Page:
Special sh#% holiday gift shopping

Special sh#% holiday gift shopping

I saw these bottles and thought it was TOTAL GENIUS marketing. A Texas company called Special Sh$% is making all sorts of seasonings and gift packs, just in case you – or a close frenemy – need a little bit of  savory sh&^ in your life. (Or your kitchen.) I can’t speak for the quality of the ingredients, at 12.95/bottle, I’ll wait for someone to give me a jar of my own some...
Santa Cruz’s age of Aquarius

Santa Cruz’s age of Aquarius

There really aren’t that many restaurants in Santa Cruz County that have an excellent ocean view with equally engaging food. And THAT is why I love Aquarius restaurant at the Dream Inn. The Dream Inn is the coastline’s tallest multi-story hotel that had probably gotten to be a little shabby by the time LL proposed to me there all those years ago, but in recent years received an upscale hipster-worthy remodel from new management Joie de Vivre along with a total foodie remake of the restaurant, newly christened Aquarius. I LOVE this place . . .  LL and I go there a few times a year for lunch when schedules permit – are we really that busy?? This Monday, there were only three other tables seated, and we sat watching some hardcore couple in wetsuits playing kettleball in the surf with a couple of sea lions peeking their shiny heads up from the sea. If you ever are traveling along the coast between San Jose and Monterey, this is one restaurant worth stopping for both the food and the view – and it’s even a hotel restaurant. I’ve dug up a few photos for you to see why: Artisan reuben sandwich I say "artisan" because the pastrami came from Santa Cruz's own El Salchichero butcher shop, home of locally raised meats and artistry in the hands of owner Chris LaVeque. Then the sauerkraut isn't just any sauerkraut - it's Farmhouse Culture, also a Santa Cruz creation. Aromatic, spicy, and delicious. The scene of the crime The Dream Inn, now a Joie de Vivre-managed property, houses Aquarius. It's also where...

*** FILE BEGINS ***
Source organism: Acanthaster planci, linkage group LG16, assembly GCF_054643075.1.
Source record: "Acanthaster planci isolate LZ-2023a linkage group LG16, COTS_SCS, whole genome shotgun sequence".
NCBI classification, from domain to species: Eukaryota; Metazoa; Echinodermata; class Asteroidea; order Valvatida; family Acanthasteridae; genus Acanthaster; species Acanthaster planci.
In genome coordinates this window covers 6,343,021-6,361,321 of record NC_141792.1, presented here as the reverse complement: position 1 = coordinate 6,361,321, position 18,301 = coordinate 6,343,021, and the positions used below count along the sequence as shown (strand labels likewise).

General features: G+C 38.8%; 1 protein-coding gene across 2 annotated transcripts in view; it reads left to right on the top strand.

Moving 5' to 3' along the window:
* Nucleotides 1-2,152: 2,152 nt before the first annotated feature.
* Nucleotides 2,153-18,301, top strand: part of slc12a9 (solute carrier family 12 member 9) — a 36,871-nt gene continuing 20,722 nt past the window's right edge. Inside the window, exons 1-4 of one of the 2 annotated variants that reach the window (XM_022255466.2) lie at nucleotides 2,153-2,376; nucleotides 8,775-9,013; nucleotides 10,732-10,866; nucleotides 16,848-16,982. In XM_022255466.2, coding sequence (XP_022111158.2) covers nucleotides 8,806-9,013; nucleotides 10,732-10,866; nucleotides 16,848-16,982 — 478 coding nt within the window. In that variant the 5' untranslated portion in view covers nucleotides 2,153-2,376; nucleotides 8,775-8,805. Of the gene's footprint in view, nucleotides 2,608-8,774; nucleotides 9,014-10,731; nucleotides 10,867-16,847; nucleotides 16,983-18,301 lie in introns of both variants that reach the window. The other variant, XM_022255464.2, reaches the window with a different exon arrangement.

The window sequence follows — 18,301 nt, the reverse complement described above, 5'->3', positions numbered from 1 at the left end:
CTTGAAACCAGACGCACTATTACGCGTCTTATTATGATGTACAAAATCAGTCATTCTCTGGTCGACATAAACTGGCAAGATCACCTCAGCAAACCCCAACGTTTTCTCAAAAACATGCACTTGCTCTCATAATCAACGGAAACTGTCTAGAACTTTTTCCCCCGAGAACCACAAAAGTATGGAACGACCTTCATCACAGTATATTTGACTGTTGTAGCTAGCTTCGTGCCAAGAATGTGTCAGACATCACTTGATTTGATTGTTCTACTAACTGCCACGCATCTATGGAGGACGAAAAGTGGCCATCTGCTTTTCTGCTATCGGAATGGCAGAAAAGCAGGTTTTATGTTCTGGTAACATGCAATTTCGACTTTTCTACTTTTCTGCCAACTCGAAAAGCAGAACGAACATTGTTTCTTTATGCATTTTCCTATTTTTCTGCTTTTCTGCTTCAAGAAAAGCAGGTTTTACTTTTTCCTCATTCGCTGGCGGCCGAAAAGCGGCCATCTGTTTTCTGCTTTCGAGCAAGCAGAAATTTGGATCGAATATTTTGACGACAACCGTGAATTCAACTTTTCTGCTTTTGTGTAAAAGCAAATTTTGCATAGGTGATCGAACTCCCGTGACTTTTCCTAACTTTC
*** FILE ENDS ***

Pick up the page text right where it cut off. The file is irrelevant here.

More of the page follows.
Curried celery root soup

Curried celery root soup

A fabulous warming winter root vegetable soup recipe with celeriac and curry – my delicious and divine interpretation of a Nepenthe soup. Easily adaptable to a vegetarian diet and completely gluten-free. Enjoy! Click through for recipe and photos.

Pike Market, Seattle

Pike Market, Seattle

Soulard Market in St. Louis was my first farmer’s market experience, and as a girl I thought the whole experience quite alien – instead of linoleum floors and neat aisles, we’d walk the chilly concrete open-air hallway past stalls heaped with produce, whole fish piled on ice, beef tongue behind scratched glass cases and packets of novelty chocolate-covered insects to tempt. The bustle continued inside, with fresh cut flowers and kittens for sale and real fountain sodas against the far wall. Those memories popped into my mind after stumbling across Seattle’s Pike Place Market one Thursday evening. I’d flown into Seattle for BlogHer Food ’12 and was wandering along, getting my bearings, and there it was – a super-sized Soulard chock full of fish, flowers, and a multinational array of food. There was chocolate pasta and fresh garlic scapes, a Polish Pottery stall, one selling Middle Eastern spices, a woman selling ocarinas. It was marvelous. I didn’t take anywhere near enough pictures, but here you go – a few of the sights....
First pick of home-grown blackberries

First pick of home-grown blackberries

My neighborhood doesn’t have sidewalks, so that awkward strip of land between property line and county-maintained street is a landscape free-for-all, a curb value coda. A few neighbors fill the space with asphalt. Others plant prim mounds of multicolored lantana, rosemary and lavender bushes, pots of bamboo, or birds of paradise; almost everything grows here. Many carefully groom the space with pebbles that coordinate with their house color. Many also just let weeds and visiting cars fill the space. Last year I ripped out a native landscape garden I’d established in our strip during one enthusiasm in favor of my newest obsession – growing only/mostly things we can eat. Kid Two helped me dig deep holes in the clay dirt, mixing in fine soil, filling the space with tiny springs of bareroot grapes, blackberries, raspberries, blueberries, and huckleberries. One day, I thought, we’ll be able to pick a few berries as we walk to the beach, or gather an after-school snack, or maybe even grow enough for a batch of homegrown jam. Dream-berries. The reality of a berry patch has certainly not been as glamorous as my fantasy. We navigated the jigsaw puzzle of drip irrigation only once, but everything else is continuous. Fertilizing, mulching, weeding the prickly California roses that kept sprouting up, figuring out how to train the prickly brambles away from the street, from scratching my arms and leaving stickers in my thumb. We’ve done the work randomly, mindlessly, losing track, really of when to expect a harvest. Life was that much sweeter then, after pulling into the driveway from vacation – mind already building the endless...